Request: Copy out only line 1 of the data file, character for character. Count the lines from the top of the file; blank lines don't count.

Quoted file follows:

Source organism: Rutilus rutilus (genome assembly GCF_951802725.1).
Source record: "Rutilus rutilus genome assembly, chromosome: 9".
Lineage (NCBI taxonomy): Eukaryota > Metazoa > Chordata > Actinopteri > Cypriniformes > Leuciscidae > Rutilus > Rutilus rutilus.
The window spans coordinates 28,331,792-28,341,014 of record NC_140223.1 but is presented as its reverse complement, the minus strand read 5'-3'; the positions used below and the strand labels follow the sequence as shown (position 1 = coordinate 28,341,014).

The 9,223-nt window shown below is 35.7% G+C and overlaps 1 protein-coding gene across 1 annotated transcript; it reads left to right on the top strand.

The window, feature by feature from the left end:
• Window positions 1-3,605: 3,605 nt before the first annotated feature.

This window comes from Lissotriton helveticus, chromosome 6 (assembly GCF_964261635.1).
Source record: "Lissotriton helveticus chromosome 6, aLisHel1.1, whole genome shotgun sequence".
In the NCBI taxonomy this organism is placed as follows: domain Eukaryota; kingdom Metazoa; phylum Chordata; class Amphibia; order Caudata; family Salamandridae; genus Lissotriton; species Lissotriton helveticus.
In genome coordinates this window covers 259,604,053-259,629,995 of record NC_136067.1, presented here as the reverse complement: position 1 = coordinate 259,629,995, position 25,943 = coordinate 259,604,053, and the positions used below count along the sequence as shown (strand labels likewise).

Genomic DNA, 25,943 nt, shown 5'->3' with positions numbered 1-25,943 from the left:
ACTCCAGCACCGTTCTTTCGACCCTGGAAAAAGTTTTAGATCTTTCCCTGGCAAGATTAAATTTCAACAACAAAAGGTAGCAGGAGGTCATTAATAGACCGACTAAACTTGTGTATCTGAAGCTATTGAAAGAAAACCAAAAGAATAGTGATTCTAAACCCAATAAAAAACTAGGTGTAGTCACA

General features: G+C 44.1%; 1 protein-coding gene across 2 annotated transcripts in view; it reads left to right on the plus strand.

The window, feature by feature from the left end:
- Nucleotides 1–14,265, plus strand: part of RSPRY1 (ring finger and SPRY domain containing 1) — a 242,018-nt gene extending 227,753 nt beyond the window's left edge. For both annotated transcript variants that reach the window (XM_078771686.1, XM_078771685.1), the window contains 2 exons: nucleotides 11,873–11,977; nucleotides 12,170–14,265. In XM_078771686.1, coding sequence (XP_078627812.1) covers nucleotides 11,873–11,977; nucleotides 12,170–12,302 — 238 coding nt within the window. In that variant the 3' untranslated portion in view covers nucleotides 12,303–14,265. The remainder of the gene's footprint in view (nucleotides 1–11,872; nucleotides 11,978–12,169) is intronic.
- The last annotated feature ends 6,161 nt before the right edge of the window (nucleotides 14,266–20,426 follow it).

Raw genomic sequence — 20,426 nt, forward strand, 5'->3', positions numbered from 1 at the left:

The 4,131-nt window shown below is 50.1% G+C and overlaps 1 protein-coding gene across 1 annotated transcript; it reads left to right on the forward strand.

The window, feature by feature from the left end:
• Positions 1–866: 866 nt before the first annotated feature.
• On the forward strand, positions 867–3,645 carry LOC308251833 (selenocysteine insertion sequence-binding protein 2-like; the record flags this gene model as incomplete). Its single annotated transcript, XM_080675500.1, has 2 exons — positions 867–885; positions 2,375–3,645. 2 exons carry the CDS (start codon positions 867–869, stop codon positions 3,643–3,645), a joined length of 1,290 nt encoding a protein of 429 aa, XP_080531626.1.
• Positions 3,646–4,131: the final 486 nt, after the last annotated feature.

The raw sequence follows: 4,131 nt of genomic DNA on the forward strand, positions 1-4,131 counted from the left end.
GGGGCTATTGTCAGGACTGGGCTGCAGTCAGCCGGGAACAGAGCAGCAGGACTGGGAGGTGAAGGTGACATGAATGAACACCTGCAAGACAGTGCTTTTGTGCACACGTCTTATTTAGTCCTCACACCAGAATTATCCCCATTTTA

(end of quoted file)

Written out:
Source organism: Rutilus rutilus (genome assembly GCF_951802725.1).